Thanks to all of you who followed our Twitter launch this past weekend! Laura had a great time at Music City Eats, and she shared some of the highlights from our handle @TheTableBlog. In the Friday post, she’ll give us an overview of the event, including celeb chef sightings and updates from the Nashville food scene. Now, on to your regularly scheduled Monday post…
Now, there are family recipes and then there are heirloom recipes.
Family recipes are the ones your mom or dad threw together on weeknights and you remember with some degree of fondness just because they were always there. They’re dishes like spaghetti or tacos. Family recipes might be for dinners that you still joke about, like my dad’s creamed tuna fish on toast. (Yes, it’s as awful as it sounds, and yes, we did have to eat it growing up. I survived, although it was iffy there for a while.)
But heirloom recipes are altogether different.
These are the recipes that have been passed down for several generations. They’ve been slightly tweaked here and there as ingredients and kitchen technologies change, but the dishes are so good that the recipes are essentially unchanged. These recipes have a certain warmth and depth, perhaps because of all the memories attached to them. In my family, heirloom recipes are valued just as much as antique jewelry or Nana’s teacup collection.
Here at The Table we’re starting an occasional series called Heirloom Recipes to share these special dishes with you. My Apple Pie seemed like the best place for me to start. It was my maternal grandmother’s apple pie. Then it became my mom’s apple pie, and now it’s also mine. This is the pie we’ve had every Thanksgiving for as long as I can remember- and it’s the go-to pie on pretty much every other occasion.
You can make My Apple Pie with Granny Smith apples, but it’s leaps and bounds better if you can find Jonathans. I’ve tried other apple varieties, and they just don’t stack up. Jonathans are by far the best choice. My grandma decreed it, my mom agrees, and so do I.
I know that everyone has a favorite way to eat apple pie, but we eat it the *right* way in my family: in a bowl with milk poured over the top. The cool milk tempers the hot pie and balances the sweet-tart filling. It’s seriously sublime. Pie-and-milk is arguably the best breakfast on God’s fantastic green earth. But only if you wake up early enough to get to the leftovers first.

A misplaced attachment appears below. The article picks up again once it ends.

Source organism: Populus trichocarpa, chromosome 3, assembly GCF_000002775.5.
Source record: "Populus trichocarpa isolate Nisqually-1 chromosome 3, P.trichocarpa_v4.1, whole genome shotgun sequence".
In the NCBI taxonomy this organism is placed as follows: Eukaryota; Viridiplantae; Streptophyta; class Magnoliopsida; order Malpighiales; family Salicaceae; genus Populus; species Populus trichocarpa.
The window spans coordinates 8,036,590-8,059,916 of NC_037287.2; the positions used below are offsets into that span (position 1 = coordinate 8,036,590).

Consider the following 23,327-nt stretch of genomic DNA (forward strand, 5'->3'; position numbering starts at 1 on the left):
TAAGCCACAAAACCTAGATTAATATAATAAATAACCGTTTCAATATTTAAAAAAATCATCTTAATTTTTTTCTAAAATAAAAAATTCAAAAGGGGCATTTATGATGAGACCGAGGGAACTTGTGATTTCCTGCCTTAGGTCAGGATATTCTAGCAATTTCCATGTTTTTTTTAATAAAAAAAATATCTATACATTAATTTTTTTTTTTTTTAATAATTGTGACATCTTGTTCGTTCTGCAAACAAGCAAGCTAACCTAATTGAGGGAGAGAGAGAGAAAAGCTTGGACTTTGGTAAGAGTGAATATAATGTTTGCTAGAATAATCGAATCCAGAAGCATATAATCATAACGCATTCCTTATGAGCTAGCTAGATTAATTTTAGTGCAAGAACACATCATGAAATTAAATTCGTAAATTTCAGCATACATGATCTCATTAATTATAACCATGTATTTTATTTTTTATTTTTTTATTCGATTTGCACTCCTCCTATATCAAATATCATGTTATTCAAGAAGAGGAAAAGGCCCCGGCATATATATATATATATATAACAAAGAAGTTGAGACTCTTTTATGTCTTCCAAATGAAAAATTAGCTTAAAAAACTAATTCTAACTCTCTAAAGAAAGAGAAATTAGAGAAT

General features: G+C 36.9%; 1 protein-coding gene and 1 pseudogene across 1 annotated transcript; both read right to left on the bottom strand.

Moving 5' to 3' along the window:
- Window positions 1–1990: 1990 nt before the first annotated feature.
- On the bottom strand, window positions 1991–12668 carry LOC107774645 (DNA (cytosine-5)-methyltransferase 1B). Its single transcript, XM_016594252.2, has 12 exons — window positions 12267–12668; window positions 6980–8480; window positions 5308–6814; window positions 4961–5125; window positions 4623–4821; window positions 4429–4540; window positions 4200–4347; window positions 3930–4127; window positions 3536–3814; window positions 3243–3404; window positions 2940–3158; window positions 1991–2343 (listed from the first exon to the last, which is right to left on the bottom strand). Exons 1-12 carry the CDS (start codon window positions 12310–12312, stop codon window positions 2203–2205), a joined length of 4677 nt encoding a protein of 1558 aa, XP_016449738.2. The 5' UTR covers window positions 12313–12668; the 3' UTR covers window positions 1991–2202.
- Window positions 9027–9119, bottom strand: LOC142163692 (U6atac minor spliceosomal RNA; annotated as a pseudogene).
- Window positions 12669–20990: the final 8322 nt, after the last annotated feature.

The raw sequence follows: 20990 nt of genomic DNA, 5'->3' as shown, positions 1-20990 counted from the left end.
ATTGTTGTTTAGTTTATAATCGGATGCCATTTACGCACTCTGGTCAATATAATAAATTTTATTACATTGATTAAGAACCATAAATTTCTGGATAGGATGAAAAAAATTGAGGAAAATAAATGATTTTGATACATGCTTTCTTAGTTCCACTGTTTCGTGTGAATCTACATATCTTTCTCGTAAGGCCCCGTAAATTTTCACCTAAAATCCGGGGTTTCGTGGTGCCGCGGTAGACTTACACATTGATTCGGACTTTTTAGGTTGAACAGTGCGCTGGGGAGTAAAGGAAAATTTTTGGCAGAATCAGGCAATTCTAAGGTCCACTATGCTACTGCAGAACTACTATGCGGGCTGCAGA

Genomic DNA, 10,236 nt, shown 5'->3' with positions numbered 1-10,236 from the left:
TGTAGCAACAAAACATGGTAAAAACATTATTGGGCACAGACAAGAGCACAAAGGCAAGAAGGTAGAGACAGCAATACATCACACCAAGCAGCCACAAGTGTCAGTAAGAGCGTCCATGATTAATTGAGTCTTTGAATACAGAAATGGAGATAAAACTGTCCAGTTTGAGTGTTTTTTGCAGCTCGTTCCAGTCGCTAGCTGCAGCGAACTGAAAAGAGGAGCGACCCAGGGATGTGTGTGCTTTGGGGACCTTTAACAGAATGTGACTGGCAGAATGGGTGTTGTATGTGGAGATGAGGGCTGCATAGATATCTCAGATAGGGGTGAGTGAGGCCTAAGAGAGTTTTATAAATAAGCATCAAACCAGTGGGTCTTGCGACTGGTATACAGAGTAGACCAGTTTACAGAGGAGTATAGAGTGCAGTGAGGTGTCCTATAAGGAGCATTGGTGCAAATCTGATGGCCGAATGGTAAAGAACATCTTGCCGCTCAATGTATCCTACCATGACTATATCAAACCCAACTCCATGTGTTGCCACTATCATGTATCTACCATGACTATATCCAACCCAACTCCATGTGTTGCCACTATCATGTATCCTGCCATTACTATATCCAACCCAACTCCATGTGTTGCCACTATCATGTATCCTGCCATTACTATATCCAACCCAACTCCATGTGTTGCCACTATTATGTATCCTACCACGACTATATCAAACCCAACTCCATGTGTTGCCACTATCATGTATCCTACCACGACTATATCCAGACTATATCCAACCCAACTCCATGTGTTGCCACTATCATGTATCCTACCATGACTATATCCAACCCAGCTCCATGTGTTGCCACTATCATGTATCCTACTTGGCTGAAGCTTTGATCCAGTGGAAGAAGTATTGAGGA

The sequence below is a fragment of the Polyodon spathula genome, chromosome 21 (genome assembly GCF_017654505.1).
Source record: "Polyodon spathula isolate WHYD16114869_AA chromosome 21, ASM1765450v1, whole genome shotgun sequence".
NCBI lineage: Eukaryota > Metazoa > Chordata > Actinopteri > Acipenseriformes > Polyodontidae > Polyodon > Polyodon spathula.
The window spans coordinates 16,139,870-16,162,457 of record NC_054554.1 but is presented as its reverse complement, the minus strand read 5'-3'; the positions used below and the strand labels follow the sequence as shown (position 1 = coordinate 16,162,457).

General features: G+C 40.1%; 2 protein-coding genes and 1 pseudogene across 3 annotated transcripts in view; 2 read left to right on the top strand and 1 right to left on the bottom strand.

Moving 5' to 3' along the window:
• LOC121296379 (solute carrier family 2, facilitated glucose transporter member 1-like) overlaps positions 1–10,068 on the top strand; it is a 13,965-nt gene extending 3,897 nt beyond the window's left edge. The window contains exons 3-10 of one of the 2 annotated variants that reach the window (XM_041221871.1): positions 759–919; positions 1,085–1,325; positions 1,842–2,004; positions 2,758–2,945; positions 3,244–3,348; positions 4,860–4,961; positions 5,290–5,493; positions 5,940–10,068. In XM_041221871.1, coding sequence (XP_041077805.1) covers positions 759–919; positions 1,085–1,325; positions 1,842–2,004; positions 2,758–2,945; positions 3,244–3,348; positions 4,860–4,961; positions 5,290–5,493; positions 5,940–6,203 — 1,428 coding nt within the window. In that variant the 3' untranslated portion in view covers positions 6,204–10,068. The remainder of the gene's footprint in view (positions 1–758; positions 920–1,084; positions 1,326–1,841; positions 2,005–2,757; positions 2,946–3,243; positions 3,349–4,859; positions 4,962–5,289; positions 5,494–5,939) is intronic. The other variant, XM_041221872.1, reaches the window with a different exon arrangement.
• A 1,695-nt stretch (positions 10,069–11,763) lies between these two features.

My Apple Pie*
For the crust:
2 cups flour
1 tsp. salt
2/3 cup + 2 tbs. shortening (like butter-flavored crisco)
3-4 tbs. ice water
For the filling:
8-10 Jonathan apples
3/4 cup sugar
2 tbs. flour
1 tsp. cinnamon
1/4 tsp. nutmeg
2 tbs. butter
2 tbs. lemon juice
1) Preheat the oven to 425 F. Make the crust: In a medium-sized bowl, whisk the flour and salt. Cut in the shortening with a pastry blender or a fork. Add just enough ice water to moisten the dough so that it holds together. Divide the dough into two balls, with one just slightly bigger than the other for the bottom crust. Roll out the larger ball of dough and transfer to a 10-inch pie pan. The rolled-out dough should be about one inch bigger than the pan. (As I’ve said in the past, I like to roll out pie dough between two pieces of wax paper. This makes it easier to transfer the dough to the pie pan, and it keeps the dough from sticking to the rolling pin.)
2) Make the filling: Peel, core, and slice the apples. In a medium-sized bowl, toss the apples with the sugar, flour, cinnamon, and nutmeg. Pour the apples into the prepared pie pan. Drizzle the lemon juice over the apples, and dot the top of the pie with small chunks of the butter.
3) Roll out the remaining dough, place it over the top, and crimp the edges. Cut a couple of vents at intervals in the top of the pie. Moisten the high places on the crust with water, then sprinkle with sugar. Bake for 30 minutes at 425 F, then turn the oven down to 350 F and bake for an additional 30 minutes. Check the pie occasionally to be sure that the crust isn’t burning. It it looks like it’s getting too brown, loosely cover the edges or the top with aluminum foil. Also, you may want to put a baking sheet or a drip pan (like these) under the pie in case it bubbles over. The pie is done when you can see the filling bubbling through the vent in the middle.
* This pie uses the same crust as the fresh strawberry pie that we posted back in June. The crust is vegan, and you could make the entire pie vegan if you substitute in a different kind of fat for the butter in the apple filling.